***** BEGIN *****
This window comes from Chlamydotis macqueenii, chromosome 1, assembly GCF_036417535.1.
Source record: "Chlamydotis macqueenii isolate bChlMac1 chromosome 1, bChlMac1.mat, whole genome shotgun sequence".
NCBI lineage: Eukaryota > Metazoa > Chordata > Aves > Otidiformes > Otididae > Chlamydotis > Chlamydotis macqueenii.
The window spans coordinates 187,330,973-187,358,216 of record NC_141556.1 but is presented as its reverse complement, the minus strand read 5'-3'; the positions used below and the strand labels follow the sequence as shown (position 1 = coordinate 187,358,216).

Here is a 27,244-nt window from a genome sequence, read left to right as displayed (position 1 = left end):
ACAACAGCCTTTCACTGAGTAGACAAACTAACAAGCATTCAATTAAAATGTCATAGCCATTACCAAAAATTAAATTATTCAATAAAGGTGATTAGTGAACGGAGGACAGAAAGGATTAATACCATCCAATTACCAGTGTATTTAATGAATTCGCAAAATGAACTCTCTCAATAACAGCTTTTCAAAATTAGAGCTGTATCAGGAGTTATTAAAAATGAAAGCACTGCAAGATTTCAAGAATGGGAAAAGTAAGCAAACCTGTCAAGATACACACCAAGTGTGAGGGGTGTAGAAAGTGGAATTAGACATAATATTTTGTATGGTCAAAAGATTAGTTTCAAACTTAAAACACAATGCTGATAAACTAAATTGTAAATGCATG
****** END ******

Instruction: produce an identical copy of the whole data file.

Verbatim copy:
This window comes from Chlamydotis macqueenii, chromosome 1, assembly GCF_036417535.1.
Source record: "Chlamydotis macqueenii isolate bChlMac1 chromosome 1, bChlMac1.mat, whole genome shotgun sequence".
NCBI lineage: Eukaryota > Metazoa > Chordata > Aves > Otidiformes > Otididae > Chlamydotis > Chlamydotis macqueenii.
The window spans coordinates 187,330,973-187,358,216 of record NC_141556.1 but is presented as its reverse complement, the minus strand read 5'-3'; the positions used below and the strand labels follow the sequence as shown (position 1 = coordinate 187,358,216).

Here is a 27,244-nt window from a genome sequence, read left to right as displayed (position 1 = left end):
ACAACAGCCTTTCACTGAGTAGACAAACTAACAAGCATTCAATTAAAATGTCATAGCCATTACCAAAAATTAAATTATTCAATAAAGGTGATTAGTGAACGGAGGACAGAAAGGATTAATACCATCCAATTACCAGTGTATTTAATGAATTCGCAAAATGAACTCTCTCAATAACAGCTTTTCAAAATTAGAGCTGTATCAGGAGTTATTAAAAATGAAAGCACTGCAAGATTTCAAGAATGGGAAAAGTAAGCAAACCTGTCAAGATACACACCAAGTGTGAGGGGTGTAGAAAGTGGAATTAGACATAATATTTTGTATGGTCAAAAGATTAGTTTCAAACTTAAAACACAATGCTGATAAACTAAATTGTAAATGCATG